By Denver Nicks
October 14, 2015

One of New York City’s leading restaurateurs is seeking to set a standard for the restaurant industry by fairly compensating all employees and improving the dining experience across the board — and banning the tip.

Beginning in late November, restaurants in Danny Meyer’s Union Square Hospitality Group will begin rolling out a new policy called “Hospitality Included,” in which diners are forbidden from leaving tips on credit cards and strongly discouraged from leaving cash tips. The policy will be accompanied by an across the board increase in menu prices—of as much as 35 percent—which, Meyer tells Eater New York, will more accurately reflect the true cost of fine dining.

The move will affect some of the most iconic restaurants in New York, including The Modern, the two-Michelin star restaurant inside the Museum of Modern Art, and 12 other full-service establishments in the restaurant group, including Gramercy Tavern, Blue Smoke, and Porchlight.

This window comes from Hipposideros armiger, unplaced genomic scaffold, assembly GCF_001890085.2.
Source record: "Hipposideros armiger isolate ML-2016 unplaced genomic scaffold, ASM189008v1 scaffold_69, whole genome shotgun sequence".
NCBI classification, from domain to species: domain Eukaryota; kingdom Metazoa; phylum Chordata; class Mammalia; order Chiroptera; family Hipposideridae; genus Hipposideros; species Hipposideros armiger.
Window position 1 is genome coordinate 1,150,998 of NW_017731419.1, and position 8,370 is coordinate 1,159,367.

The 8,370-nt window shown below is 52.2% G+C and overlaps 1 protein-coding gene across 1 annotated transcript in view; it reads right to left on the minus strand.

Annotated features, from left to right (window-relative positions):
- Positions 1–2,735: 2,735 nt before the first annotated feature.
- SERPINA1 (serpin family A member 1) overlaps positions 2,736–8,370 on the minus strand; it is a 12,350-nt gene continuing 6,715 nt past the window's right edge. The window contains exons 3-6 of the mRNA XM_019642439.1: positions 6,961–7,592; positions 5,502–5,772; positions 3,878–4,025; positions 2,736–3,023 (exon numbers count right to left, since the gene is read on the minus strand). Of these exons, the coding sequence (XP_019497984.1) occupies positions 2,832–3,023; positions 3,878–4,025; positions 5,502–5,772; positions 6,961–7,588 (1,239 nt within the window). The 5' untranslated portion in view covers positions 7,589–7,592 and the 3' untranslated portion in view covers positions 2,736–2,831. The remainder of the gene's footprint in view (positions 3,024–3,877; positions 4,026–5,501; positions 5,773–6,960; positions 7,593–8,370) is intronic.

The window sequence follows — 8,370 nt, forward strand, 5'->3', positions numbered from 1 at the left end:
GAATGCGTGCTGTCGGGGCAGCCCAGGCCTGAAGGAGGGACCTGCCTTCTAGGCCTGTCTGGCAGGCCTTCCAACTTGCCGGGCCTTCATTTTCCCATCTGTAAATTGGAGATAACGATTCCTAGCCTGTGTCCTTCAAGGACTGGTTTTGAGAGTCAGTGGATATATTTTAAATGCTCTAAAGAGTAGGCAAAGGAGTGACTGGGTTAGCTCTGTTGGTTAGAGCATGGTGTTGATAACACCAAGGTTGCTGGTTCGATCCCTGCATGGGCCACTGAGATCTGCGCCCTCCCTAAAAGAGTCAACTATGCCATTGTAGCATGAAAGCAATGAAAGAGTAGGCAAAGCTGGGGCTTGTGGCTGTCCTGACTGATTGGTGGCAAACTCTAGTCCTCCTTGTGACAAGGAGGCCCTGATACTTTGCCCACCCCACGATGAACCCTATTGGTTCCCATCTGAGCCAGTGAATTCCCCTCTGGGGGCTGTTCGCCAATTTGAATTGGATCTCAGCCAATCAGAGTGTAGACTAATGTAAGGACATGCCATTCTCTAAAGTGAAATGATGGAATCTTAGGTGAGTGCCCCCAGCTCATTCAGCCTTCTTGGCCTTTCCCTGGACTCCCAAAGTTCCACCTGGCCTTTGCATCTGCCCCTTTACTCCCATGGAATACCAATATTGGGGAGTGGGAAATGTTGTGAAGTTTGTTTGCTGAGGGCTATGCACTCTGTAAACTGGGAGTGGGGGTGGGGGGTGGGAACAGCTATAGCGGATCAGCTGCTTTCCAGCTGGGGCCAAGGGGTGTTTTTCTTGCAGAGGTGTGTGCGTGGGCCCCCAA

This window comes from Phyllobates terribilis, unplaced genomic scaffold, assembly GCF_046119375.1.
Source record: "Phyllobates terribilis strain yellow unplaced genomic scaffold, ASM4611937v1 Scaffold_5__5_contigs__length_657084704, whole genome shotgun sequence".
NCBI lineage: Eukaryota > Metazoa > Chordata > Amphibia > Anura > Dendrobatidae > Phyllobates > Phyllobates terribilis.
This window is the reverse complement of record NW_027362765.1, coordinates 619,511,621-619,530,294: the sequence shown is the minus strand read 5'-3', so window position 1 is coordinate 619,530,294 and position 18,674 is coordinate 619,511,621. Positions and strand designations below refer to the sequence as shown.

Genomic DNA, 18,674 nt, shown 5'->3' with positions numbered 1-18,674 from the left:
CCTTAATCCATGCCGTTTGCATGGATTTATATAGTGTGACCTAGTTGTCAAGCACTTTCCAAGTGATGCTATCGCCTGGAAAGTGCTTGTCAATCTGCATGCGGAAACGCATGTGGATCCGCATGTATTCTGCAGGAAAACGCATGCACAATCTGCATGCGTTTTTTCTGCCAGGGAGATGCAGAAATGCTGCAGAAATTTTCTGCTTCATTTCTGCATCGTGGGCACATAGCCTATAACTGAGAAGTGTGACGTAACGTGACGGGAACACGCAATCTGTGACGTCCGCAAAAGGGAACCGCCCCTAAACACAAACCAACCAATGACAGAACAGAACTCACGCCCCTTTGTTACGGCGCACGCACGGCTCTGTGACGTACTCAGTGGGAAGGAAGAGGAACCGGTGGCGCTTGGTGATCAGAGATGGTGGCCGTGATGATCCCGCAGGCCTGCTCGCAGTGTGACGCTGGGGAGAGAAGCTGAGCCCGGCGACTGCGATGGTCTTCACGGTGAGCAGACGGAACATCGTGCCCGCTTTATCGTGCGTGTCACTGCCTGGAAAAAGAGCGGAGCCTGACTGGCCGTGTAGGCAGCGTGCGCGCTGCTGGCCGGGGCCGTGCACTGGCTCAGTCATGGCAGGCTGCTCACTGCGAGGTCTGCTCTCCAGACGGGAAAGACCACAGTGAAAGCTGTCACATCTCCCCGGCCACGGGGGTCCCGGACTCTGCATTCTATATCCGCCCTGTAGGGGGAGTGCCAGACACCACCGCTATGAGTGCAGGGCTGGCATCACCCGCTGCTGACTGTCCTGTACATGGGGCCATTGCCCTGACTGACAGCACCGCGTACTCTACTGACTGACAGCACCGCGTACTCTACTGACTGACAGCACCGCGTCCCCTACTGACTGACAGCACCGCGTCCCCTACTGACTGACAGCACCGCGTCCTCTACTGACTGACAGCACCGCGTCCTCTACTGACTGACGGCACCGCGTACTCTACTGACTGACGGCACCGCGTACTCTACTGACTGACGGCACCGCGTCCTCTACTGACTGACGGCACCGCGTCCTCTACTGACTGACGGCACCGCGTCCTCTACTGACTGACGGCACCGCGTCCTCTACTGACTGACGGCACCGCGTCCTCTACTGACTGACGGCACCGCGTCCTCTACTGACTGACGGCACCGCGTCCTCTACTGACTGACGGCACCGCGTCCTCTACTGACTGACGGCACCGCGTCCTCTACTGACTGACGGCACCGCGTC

Although tipping waitstaff has become standard across the U.S, tipping is not customary across much of the rest of the world and in some cases is even frowned upon, seen as undermining the dignity of working for a steady wage. When the Anarchists took control of Barcelona during the Spanish Civil War, one of their first acts was to ban tipping as a way of imposing their brand of revolutionary equality on the city.

Meyer, who was named one of TIME’s 100 most influential people this spring, is also hoping for a revolution of sorts. By banning tipping and raising prices, he says he’ll be able to fairly compensate all employees who contribute to the dining experience, from the dishwasher to the host. Tipping, he says, ends in underpaid cooks, which has contributed to a shortage in good kitchen staff in a high cost of living city like New York, he said.

It’s not the first time Meyer has moved to ban tipping—he tried a similar scheme in 1994, but he hopes the public and wait staff both are ready for it now. “We think that the more of our restaurants we do this with, the safer it will be for all of them,” Meyer said. “And we think the more of the restaurants we change over, the more courage, hopefully, that will create for other restaurants to join in, which would then turn this into a virtuous cycle.”

[Eater New York]

Read next: 21 Other Restaurants That Happily Got Rid of Tipping

Contact us at editors@time.com.

SPONSORED FINANCIAL CONTENT

Read More From TIME

EDIT POST